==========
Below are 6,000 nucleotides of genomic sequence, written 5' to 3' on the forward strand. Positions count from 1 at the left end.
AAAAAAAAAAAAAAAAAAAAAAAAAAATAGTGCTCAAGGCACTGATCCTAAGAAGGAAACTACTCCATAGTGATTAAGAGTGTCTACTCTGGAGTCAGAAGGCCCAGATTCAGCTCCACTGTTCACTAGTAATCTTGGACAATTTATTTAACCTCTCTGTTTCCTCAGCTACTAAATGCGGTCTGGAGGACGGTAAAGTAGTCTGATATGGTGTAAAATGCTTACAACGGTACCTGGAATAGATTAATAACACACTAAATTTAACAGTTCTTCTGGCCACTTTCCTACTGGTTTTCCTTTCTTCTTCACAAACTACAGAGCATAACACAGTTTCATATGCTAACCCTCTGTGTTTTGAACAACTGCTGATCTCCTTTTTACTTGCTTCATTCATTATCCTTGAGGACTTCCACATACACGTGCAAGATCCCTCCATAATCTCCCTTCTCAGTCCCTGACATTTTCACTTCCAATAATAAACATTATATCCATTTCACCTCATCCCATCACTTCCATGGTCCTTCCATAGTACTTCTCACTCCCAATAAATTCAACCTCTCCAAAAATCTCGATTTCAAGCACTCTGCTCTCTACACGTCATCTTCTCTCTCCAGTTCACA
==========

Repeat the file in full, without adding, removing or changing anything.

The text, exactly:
Below are 6,000 nucleotides of genomic sequence, written 5' to 3' on the forward strand. Positions count from 1 at the left end.
AAAAAAAAAAAAAAAAAAAAAAAAAAATAGTGCTCAAGGCACTGATCCTAAGAAGGAAACTACTCCATAGTGATTAAGAGTGTCTACTCTGGAGTCAGAAGGCCCAGATTCAGCTCCACTGTTCACTAGTAATCTTGGACAATTTATTTAACCTCTCTGTTTCCTCAGCTACTAAATGCGGTCTGGAGGACGGTAAAGTAGTCTGATATGGTGTAAAATGCTTACAACGGTACCTGGAATAGATTAATAACACACTAAATTTAACAGTTCTTCTGGCCACTTTCCTACTGGTTTTCCTTTCTTCTTCACAAACTACAGAGCATAACACAGTTTCATATGCTAACCCTCTGTGTTTTGAACAACTGCTGATCTCCTTTTTACTTGCTTCATTCATTATCCTTGAGGACTTCCACATACACGTGCAAGATCCCTCCATAATCTCCCTTCTCAGTCCCTGACATTTTCACTTCCAATAATAAACATTATATCCATTTCACCTCATCCCATCACTTCCATGGTCCTTCCATAGTACTTCTCACTCCCAATAAATTCAACCTCTCCAAAAATCTCGATTTCAAGCACTCTGCTCTCTACACGTCATCTTCTCTCTCCAGTTCACA